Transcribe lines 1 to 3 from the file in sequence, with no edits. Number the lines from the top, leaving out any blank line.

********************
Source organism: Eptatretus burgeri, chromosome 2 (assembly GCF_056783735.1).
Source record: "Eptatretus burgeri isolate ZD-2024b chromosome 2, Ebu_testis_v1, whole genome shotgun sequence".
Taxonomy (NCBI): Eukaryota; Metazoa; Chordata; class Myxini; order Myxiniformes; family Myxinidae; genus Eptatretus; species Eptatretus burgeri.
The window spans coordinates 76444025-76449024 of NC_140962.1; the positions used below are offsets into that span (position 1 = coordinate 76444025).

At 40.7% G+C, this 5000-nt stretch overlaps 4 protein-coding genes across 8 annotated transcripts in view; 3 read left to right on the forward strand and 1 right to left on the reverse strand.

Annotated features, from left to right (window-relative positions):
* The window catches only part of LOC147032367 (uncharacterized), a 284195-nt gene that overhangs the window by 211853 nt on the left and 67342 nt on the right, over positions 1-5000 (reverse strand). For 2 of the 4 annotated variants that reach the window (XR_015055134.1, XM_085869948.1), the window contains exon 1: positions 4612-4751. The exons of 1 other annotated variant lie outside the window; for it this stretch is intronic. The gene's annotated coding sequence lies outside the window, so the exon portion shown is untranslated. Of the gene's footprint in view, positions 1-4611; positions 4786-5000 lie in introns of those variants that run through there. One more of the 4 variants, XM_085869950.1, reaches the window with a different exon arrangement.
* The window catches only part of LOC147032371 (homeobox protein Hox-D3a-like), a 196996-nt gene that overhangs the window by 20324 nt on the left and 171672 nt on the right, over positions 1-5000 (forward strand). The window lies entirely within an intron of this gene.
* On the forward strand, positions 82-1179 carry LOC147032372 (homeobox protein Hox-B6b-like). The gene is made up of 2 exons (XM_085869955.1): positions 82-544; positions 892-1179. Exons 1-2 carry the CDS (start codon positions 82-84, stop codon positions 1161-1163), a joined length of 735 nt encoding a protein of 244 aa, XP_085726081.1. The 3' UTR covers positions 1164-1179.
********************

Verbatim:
Source organism: Eptatretus burgeri, chromosome 2 (assembly GCF_056783735.1).
Source record: "Eptatretus burgeri isolate ZD-2024b chromosome 2, Ebu_testis_v1, whole genome shotgun sequence".
Taxonomy (NCBI): Eukaryota; Metazoa; Chordata; class Myxini; order Myxiniformes; family Myxinidae; genus Eptatretus; species Eptatretus burgeri.